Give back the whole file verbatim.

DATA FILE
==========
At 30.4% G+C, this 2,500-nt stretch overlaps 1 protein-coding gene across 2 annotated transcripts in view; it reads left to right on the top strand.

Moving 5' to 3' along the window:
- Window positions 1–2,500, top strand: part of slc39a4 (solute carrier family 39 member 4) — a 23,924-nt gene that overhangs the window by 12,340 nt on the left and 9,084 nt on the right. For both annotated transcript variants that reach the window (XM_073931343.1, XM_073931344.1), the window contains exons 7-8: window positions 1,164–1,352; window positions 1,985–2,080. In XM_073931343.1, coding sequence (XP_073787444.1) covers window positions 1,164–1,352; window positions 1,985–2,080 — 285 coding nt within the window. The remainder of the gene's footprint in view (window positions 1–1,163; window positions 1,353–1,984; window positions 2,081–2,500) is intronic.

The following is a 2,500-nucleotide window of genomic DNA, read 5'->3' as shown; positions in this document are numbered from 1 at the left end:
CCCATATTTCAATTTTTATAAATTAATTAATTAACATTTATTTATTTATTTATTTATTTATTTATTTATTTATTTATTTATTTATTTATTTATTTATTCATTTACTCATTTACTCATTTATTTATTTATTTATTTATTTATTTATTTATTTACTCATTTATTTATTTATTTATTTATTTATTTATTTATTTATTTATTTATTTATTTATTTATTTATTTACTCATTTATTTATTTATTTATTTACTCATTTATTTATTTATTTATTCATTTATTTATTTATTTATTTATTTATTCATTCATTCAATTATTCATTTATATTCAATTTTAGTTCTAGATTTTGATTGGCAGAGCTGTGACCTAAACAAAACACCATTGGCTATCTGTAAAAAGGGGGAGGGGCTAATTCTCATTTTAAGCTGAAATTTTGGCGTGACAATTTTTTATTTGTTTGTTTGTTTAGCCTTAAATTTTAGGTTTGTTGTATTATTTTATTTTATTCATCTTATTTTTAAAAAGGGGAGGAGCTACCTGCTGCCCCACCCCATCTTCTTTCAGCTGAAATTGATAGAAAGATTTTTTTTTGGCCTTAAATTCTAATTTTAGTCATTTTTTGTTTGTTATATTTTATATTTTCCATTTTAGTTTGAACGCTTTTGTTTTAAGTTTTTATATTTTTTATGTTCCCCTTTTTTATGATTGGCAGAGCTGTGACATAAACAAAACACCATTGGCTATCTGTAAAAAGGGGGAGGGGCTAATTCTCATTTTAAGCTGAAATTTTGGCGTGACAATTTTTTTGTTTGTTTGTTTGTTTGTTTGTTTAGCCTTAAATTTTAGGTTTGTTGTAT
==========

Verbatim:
At 30.4% G+C, this 2,500-nt stretch overlaps 1 protein-coding gene across 2 annotated transcripts in view; it reads left to right on the top strand.

Moving 5' to 3' along the window:
- Window positions 1–2,500, top strand: part of slc39a4 (solute carrier family 39 member 4) — a 23,924-nt gene that overhangs the window by 12,340 nt on the left and 9,084 nt on the right. For both annotated transcript variants that reach the window (XM_073931343.1, XM_073931344.1), the window contains exons 7-8: window positions 1,164–1,352; window positions 1,985–2,080. In XM_073931343.1, coding sequence (XP_073787444.1) covers window positions 1,164–1,352; window positions 1,985–2,080 — 285 coding nt within the window. The remainder of the gene's footprint in view (window positions 1–1,163; window positions 1,353–1,984; window positions 2,081–2,500) is intronic.

The following is a 2,500-nucleotide window of genomic DNA, read 5'->3' as shown; positions in this document are numbered from 1 at the left end:
CCCATATTTCAATTTTTATAAATTAATTAATTAACATTTATTTATTTATTTATTTATTTATTTATTTATTTATTTATTTATTTATTTATTTATTTATTCATTTACTCATTTACTCATTTATTTATTTATTTATTTATTTATTTATTTATTTACTCATTTATTTATTTATTTATTTATTTATTTATTTATTTATTTATTTATTTATTTATTTATTTATTTACTCATTTATTTATTTATTTATTTACTCATTTATTTATTTATTTATTCATTTATTTATTTATTTATTTATTTATTCATTCATTCAATTATTCATTTATATTCAATTTTAGTTCTAGATTTTGATTGGCAGAGCTGTGACCTAAACAAAACACCATTGGCTATCTGTAAAAAGGGGGAGGGGCTAATTCTCATTTTAAGCTGAAATTTTGGCGTGACAATTTTTTATTTGTTTGTTTGTTTAGCCTTAAATTTTAGGTTTGTTGTATTATTTTATTTTATTCATCTTATTTTTAAAAAGGGGAGGAGCTACCTGCTGCCCCACCCCATCTTCTTTCAGCTGAAATTGATAGAAAGATTTTTTTTTGGCCTTAAATTCTAATTTTAGTCATTTTTTGTTTGTTATATTTTATATTTTCCATTTTAGTTTGAACGCTTTTGTTTTAAGTTTTTATATTTTTTATGTTCCCCTTTTTTATGATTGGCAGAGCTGTGACATAAACAAAACACCATTGGCTATCTGTAAAAAGGGGGAGGGGCTAATTCTCATTTTAAGCTGAAATTTTGGCGTGACAATTTTTTTGTTTGTTTGTTTGTTTGTTTGTTTAGCCTTAAATTTTAGGTTTGTTGTAT